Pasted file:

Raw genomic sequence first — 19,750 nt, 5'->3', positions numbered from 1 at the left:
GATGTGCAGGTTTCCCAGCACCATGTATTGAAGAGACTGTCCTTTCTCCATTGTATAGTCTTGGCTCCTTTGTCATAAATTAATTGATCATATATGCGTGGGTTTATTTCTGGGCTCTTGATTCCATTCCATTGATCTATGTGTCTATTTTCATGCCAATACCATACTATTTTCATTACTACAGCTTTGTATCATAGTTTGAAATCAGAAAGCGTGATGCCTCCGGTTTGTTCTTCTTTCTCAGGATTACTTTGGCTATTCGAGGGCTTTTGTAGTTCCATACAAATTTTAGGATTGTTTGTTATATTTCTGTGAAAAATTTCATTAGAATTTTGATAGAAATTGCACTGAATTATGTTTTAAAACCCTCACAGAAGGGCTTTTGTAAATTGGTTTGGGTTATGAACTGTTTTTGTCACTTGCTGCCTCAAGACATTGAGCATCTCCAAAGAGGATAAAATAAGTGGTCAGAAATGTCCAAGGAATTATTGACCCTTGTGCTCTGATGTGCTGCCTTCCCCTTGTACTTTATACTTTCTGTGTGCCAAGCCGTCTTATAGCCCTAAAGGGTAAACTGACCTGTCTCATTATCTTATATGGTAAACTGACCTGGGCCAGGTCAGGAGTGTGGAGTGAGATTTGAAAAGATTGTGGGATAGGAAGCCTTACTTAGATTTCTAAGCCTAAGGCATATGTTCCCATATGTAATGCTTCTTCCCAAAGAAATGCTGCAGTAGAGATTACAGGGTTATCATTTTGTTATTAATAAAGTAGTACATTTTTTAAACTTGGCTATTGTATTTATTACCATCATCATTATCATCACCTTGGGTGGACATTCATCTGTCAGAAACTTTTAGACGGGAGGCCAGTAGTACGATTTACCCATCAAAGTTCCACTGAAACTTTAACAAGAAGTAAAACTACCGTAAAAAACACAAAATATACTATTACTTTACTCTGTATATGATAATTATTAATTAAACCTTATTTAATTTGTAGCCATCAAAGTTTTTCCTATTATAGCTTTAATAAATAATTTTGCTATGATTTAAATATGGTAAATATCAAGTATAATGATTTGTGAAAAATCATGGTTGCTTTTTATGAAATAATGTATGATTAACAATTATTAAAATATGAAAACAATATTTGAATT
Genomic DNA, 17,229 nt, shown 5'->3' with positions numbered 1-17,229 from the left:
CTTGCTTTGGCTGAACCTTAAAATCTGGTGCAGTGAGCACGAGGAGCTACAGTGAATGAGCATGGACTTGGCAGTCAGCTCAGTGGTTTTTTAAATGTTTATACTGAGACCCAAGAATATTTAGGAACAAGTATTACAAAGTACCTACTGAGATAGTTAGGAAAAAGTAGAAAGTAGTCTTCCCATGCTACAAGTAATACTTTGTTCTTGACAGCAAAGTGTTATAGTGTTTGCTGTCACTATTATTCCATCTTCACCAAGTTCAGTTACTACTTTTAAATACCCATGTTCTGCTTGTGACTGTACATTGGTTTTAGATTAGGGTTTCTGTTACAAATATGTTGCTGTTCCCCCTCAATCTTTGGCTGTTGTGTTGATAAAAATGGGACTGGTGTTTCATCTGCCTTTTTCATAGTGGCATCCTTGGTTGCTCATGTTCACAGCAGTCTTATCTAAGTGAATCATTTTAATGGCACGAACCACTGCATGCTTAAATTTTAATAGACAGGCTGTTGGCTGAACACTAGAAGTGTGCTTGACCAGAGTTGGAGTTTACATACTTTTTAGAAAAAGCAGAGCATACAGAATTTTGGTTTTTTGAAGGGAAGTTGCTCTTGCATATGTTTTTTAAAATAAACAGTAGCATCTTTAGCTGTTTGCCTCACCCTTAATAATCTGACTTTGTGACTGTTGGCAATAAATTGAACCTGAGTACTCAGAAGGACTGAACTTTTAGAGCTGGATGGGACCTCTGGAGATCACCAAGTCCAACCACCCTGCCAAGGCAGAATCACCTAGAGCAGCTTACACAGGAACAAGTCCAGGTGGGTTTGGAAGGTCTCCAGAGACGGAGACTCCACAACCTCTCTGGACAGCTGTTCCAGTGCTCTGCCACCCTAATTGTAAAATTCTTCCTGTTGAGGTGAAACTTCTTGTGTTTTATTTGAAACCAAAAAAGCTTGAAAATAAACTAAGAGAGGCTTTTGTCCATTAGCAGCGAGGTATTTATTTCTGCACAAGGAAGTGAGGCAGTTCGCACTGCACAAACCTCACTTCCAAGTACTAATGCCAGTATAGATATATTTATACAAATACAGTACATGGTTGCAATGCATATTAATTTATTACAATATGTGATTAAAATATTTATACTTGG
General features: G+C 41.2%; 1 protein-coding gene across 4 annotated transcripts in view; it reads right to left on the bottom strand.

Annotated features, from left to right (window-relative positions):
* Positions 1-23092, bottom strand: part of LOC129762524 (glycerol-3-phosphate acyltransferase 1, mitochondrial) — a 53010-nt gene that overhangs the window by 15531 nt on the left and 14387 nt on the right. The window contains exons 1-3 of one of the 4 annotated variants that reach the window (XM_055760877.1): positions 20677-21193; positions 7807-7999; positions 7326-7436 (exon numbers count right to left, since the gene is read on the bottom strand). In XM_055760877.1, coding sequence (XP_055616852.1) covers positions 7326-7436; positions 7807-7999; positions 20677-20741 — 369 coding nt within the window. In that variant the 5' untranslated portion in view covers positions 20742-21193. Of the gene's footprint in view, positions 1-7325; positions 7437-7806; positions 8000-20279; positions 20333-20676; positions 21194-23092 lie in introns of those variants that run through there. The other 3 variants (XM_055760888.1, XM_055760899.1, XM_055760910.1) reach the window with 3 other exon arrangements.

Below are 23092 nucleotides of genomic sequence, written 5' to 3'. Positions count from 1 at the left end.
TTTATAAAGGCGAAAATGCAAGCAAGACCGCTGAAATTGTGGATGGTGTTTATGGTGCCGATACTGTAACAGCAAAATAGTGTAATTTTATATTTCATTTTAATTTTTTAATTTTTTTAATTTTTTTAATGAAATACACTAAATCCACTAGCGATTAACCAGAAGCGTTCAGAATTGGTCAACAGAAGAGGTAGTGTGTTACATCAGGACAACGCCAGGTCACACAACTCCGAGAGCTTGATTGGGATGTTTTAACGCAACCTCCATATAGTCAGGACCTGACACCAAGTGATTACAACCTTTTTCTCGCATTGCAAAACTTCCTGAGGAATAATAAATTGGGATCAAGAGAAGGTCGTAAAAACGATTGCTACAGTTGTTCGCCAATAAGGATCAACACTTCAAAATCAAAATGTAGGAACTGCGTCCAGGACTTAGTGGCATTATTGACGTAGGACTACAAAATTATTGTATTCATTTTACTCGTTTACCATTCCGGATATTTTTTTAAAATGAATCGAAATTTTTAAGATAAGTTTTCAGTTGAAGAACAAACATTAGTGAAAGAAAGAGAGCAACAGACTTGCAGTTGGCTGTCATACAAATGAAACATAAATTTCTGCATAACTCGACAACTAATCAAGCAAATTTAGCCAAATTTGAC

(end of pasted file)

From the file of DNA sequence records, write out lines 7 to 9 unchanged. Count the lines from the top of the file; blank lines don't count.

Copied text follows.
* Positions 1-23092, bottom strand: part of LOC129762524 (glycerol-3-phosphate acyltransferase 1, mitochondrial) — a 53010-nt gene that overhangs the window by 15531 nt on the left and 14387 nt on the right. The window contains exons 1-3 of one of the 4 annotated variants that reach the window (XM_055760877.1): positions 20677-21193; positions 7807-7999; positions 7326-7436 (exon numbers count right to left, since the gene is read on the bottom strand). In XM_055760877.1, coding sequence (XP_055616852.1) covers positions 7326-7436; positions 7807-7999; positions 20677-20741 — 369 coding nt within the window. In that variant the 5' untranslated portion in view covers positions 20742-21193. Of the gene's footprint in view, positions 1-7325; positions 7437-7806; positions 8000-20279; positions 20333-20676; positions 21194-23092 lie in introns of those variants that run through there. The other 3 variants (XM_055760888.1, XM_055760899.1, XM_055760910.1) reach the window with 3 other exon arrangements.

Below are 23092 nucleotides of genomic sequence, written 5' to 3'. Positions count from 1 at the left end.
TTTATAAAGGCGAAAATGCAAGCAAGACCGCTGAAATTGTGGATGGTGTTTATGGTGCCGATACTGTAACAGCAAAATAGTGTAATTTTATATTTCATTTTAATTTTTTAATTTTTTTAATTTTTTTAATGAAATACACTAAATCCACTAGCGATTAACCAGAAGCGTTCAGAATTGGTCAACAGAAGAGGTAGTGTGTTACATCAGGACAACGCCAGGTCACACAACTCCGAGAGCTTGATTGGGATGTTTTAACGCAACCTCCATATAGTCAGGACCTGACACCAAGTGATTACAACCTTTTTCTCGCATTGCAAAACTTCCTGAGGAATAATAAATTGGGATCAAGAGAAGGTCGTAAAAACGATTGCTACAGTTGTTCGCCAATAAGGATCAACACTTCAAAATCAAAATGTAGGAACTGCGTCCAGGACTTAGTGGCATTATTGACGTAGGACTACAAAATTATTGTATTCATTTTACTCGTTTACCATTCCGGATATTTTTTTAAAATGAATCGAAATTTTTAAGATAAGTTTTCAGTTGAAGAACAAACATTAGTGAAAGAAAGAGAGCAACAGACTTGCAGTTGGCTGTCATACAAATGAAACATAAATTTCTGCATAACTCGACAACTAATCAAGCAAATTTAGCCAAATTTGAC